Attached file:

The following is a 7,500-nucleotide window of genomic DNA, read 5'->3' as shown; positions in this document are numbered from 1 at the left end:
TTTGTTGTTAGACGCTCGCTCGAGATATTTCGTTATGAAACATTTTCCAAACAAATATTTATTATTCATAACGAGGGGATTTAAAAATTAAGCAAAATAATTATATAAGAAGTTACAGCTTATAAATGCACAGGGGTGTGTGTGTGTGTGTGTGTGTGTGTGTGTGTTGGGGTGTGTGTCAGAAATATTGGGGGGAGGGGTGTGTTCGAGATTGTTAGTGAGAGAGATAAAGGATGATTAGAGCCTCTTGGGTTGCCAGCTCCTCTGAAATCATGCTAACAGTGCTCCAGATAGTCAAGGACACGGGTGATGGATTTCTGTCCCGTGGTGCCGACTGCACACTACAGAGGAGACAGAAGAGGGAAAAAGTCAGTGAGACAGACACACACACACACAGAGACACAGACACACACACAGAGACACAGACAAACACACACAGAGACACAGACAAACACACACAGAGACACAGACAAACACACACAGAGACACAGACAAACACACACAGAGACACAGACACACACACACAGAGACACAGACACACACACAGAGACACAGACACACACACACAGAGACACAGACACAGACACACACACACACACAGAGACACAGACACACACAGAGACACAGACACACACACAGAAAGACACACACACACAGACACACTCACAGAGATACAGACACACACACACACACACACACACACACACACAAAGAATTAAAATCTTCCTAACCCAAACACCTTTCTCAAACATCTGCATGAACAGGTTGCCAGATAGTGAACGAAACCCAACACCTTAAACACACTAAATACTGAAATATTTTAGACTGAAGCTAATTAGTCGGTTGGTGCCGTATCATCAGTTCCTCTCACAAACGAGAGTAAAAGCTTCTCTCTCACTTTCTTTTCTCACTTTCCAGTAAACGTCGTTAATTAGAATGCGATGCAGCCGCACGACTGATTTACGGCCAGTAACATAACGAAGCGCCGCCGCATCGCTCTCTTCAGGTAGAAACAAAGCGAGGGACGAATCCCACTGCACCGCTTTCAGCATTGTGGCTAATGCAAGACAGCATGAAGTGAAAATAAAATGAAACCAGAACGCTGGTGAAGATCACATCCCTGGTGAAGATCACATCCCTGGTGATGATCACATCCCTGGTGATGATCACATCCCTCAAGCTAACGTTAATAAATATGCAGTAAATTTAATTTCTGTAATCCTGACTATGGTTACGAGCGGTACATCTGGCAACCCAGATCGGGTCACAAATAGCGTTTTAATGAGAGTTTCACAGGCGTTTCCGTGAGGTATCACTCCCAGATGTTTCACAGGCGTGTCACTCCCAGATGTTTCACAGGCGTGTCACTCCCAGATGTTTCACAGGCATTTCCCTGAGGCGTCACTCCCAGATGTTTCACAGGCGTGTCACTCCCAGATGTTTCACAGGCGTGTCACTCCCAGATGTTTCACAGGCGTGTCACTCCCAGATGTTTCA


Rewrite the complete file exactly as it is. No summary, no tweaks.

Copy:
The following is a 7,500-nucleotide window of genomic DNA, read 5'->3' as shown; positions in this document are numbered from 1 at the left end:
TTTGTTGTTAGACGCTCGCTCGAGATATTTCGTTATGAAACATTTTCCAAACAAATATTTATTATTCATAACGAGGGGATTTAAAAATTAAGCAAAATAATTATATAAGAAGTTACAGCTTATAAATGCACAGGGGTGTGTGTGTGTGTGTGTGTGTGTGTGTGTGTTGGGGTGTGTGTCAGAAATATTGGGGGGAGGGGTGTGTTCGAGATTGTTAGTGAGAGAGATAAAGGATGATTAGAGCCTCTTGGGTTGCCAGCTCCTCTGAAATCATGCTAACAGTGCTCCAGATAGTCAAGGACACGGGTGATGGATTTCTGTCCCGTGGTGCCGACTGCACACTACAGAGGAGACAGAAGAGGGAAAAAGTCAGTGAGACAGACACACACACACACAGAGACACAGACACACACACAGAGACACAGACAAACACACACAGAGACACAGACAAACACACACAGAGACACAGACAAACACACACAGAGACACAGACAAACACACACAGAGACACAGACACACACACACAGAGACACAGACACACACACAGAGACACAGACACACACACACAGAGACACAGACACAGACACACACACACACACAGAGACACAGACACACACAGAGACACAGACACACACACAGAAAGACACACACACACAGACACACTCACAGAGATACAGACACACACACACACACACACACACACACACACAAAGAATTAAAATCTTCCTAACCCAAACACCTTTCTCAAACATCTGCATGAACAGGTTGCCAGATAGTGAACGAAACCCAACACCTTAAACACACTAAATACTGAAATATTTTAGACTGAAGCTAATTAGTCGGTTGGTGCCGTATCATCAGTTCCTCTCACAAACGAGAGTAAAAGCTTCTCTCTCACTTTCTTTTCTCACTTTCCAGTAAACGTCGTTAATTAGAATGCGATGCAGCCGCACGACTGATTTACGGCCAGTAACATAACGAAGCGCCGCCGCATCGCTCTCTTCAGGTAGAAACAAAGCGAGGGACGAATCCCACTGCACCGCTTTCAGCATTGTGGCTAATGCAAGACAGCATGAAGTGAAAATAAAATGAAACCAGAACGCTGGTGAAGATCACATCCCTGGTGAAGATCACATCCCTGGTGATGATCACATCCCTGGTGATGATCACATCCCTCAAGCTAACGTTAATAAATATGCAGTAAATTTAATTTCTGTAATCCTGACTATGGTTACGAGCGGTACATCTGGCAACCCAGATCGGGTCACAAATAGCGTTTTAATGAGAGTTTCACAGGCGTTTCCGTGAGGTATCACTCCCAGATGTTTCACAGGCGTGTCACTCCCAGATGTTTCACAGGCGTGTCACTCCCAGATGTTTCACAGGCATTTCCCTGAGGCGTCACTCCCAGATGTTTCACAGGCGTGTCACTCCCAGATGTTTCACAGGCGTGTCACTCCCAGATGTTTCACAGGCGTGTCACTCCCAGATGTTTCA